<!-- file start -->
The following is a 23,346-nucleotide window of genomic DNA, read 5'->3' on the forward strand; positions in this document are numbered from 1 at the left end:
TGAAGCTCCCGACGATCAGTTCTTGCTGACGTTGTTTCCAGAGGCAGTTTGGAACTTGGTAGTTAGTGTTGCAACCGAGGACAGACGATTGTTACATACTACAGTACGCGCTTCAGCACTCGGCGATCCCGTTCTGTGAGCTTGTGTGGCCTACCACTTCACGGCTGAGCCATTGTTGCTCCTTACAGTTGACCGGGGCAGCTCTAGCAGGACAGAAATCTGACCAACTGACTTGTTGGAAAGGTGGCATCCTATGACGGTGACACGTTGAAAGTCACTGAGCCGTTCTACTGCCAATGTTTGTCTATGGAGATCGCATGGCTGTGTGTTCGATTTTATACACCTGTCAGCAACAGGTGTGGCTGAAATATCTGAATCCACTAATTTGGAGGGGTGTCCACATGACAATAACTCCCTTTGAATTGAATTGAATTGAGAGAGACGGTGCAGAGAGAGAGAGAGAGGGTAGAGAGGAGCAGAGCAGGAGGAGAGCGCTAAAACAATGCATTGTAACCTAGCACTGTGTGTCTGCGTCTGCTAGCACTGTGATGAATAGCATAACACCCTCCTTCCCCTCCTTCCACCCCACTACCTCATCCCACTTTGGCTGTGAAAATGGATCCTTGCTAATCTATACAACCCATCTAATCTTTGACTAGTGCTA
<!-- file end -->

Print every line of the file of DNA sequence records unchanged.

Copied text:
The following is a 23,346-nucleotide window of genomic DNA, read 5'->3' on the forward strand; positions in this document are numbered from 1 at the left end:
TGAAGCTCCCGACGATCAGTTCTTGCTGACGTTGTTTCCAGAGGCAGTTTGGAACTTGGTAGTTAGTGTTGCAACCGAGGACAGACGATTGTTACATACTACAGTACGCGCTTCAGCACTCGGCGATCCCGTTCTGTGAGCTTGTGTGGCCTACCACTTCACGGCTGAGCCATTGTTGCTCCTTACAGTTGACCGGGGCAGCTCTAGCAGGACAGAAATCTGACCAACTGACTTGTTGGAAAGGTGGCATCCTATGACGGTGACACGTTGAAAGTCACTGAGCCGTTCTACTGCCAATGTTTGTCTATGGAGATCGCATGGCTGTGTGTTCGATTTTATACACCTGTCAGCAACAGGTGTGGCTGAAATATCTGAATCCACTAATTTGGAGGGGTGTCCACATGACAATAACTCCCTTTGAATTGAATTGAATTGAGAGAGACGGTGCAGAGAGAGAGAGAGAGGGTAGAGAGGAGCAGAGCAGGAGGAGAGCGCTAAAACAATGCATTGTAACCTAGCACTGTGTGTCTGCGTCTGCTAGCACTGTGATGAATAGCATAACACCCTCCTTCCCCTCCTTCCACCCCACTACCTCATCCCACTTTGGCTGTGAAAATGGATCCTTGCTAATCTATACAACCCATCTAATCTTTGACTAGTGCTA